Build Back Better can restore what’s been gutted from US housing

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Democrats and Republicans alike have called Build Back Better “transformative,” albeit with different meanings and implications. So have many advocates, myself included, and some of the bill’s provisions may in fact merit that designation.  

But for some issues — such as housing — I’ve come to realize that using this term is both inaccurate and unhelpful.   

Of course, Build Back Better would have a huge, transformative impact on the lives of millions of Americans who are now struggling.  But that’s because it would restore support that has been decimated over the past decades. As a matter of social policy, the operative term is restoration, not transformation. Calling restoration transformation is misleading, and it does not help explain the reality of the multiple current crises we are facing.  

Those crises have their roots in deliberate policy choices made decades ago. In 1981, President Ronald Reagan came into office with the goal of shrinking the footprint of the federal government. Among the primary targets were social programs for low-income people.  

The resulting cuts were devasting. In 1979, the federal government funded 347,600 new units of low-income housing; in 1983, that number was 2,630. As a discretionary program — subject to Congressional appropriations — housing was and remains especially vulnerable.  

Other social programs targeted, such as income supports for disabled poor people and for poor families with children, were entitlements, meaning you got them if you met the eligibility requirements, so their funding couldn’t just be cut. So instead, the administration tightened eligibility requirements and made the application process so difficult that people who should have gotten them were denied.  

These changes put enormous pressure on lower-income people. It’s no coincidence that the early to mid-1980s was when homelessness first exploded as a mass phenomenon in the U.S.   

The cuts to funding for low-income housing launched by the Reagan administration have never been replaced; as a result, currently, only one in four of those poor enough to qualify for federal housing assistance receive it.   

Build Back Better would begin to restore those cuts, and to undo the damage of all those decades. 

It would transform the lives of millions of people now living in grossly inadequate, often dangerous, housing, or doubled or tripled up because can’t afford their own housing, in their cars, or in no housing at all — on the streets or in shelters.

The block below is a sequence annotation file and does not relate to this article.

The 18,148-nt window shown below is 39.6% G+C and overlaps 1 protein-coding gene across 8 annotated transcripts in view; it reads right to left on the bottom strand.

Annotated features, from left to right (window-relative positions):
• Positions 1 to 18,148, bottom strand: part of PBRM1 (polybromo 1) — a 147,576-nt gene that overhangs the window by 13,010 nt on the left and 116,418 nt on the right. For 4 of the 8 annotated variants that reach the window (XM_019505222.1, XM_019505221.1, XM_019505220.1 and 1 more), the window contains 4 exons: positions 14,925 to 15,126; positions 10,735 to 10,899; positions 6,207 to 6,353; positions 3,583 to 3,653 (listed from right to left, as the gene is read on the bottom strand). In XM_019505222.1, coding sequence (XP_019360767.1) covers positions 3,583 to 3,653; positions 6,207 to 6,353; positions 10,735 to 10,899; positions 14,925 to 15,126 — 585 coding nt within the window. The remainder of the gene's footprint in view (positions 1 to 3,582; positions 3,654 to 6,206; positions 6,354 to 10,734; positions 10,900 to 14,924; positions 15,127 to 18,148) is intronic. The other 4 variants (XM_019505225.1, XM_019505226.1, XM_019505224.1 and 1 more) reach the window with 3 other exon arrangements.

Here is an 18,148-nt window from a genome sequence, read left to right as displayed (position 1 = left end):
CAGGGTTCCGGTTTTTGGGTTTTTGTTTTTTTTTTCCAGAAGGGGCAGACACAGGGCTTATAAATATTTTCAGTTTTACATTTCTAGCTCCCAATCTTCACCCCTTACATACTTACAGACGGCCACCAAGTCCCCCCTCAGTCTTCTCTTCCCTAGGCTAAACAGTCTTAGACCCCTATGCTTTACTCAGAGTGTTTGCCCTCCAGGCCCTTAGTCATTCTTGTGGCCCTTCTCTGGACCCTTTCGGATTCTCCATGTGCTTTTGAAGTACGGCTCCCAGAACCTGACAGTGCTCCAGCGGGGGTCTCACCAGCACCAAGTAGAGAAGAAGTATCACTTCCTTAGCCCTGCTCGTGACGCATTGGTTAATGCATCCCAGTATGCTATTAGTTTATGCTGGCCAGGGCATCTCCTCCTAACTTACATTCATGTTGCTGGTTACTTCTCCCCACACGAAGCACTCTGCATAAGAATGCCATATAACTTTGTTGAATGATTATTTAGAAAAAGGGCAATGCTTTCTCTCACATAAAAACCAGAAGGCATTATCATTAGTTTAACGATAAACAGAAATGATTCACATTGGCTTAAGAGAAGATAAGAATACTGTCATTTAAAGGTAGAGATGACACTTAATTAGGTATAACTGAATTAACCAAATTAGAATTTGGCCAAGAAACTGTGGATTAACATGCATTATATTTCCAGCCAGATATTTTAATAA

But it would not “dramatically reshape our society,” in the words of Sen. Joe Manchin (D-W.Va.). It would begin to restore it to a time some of us still remember — before people began living in tents, cars and other makeshift dwellings, in cities, suburbs and rural areas, too poor to afford housing.     

Some countries include a right to housing in their constitutions; ours does not expressly do so. But support for recognizing this basic human right is growing: President Biden has said “housing should be a right, not a privilege,” as have members of Congress, state legislators and local officials.  

Recognizing housing as the human right that it is would be game-changing for the millions who experience homelessness each year or teeter on its edge, for the millions more who struggle to afford housing, skimping on food or medicine to pay the rent or the mortgage.  

But as a concept and policy, it too would not be as transformative as it may seem.  

After WWII the U.S. led the world in crafting and adopting the Universal Declaration of Human Rights, which protects basic economic and social rights, including “food, clothing, housing and medical care and necessary social services.”  In the immediate aftermath, Congress passed the Housing Act of 1949, which set a goal of “a decent home and suitable living environment for “every American family.”  

Right now, we’re farther than ever from our declaration to the world and the goal articulated by Congress. To make good on those long ago, still unredeemed promises, we must embrace housing as a human right. 

Enacting the Build Back Better Act would be a modest but critically needed step towards honoring those commitments.    

Maria Foscarinis is a lawyer, founder and former executive director of the National Homeless Law Center and lecturer in Law at Columbia Law School. 

Tags Affordable housing Homelessness Housing Joe Biden Joe Manchin Public housing Social programs subsidized housing

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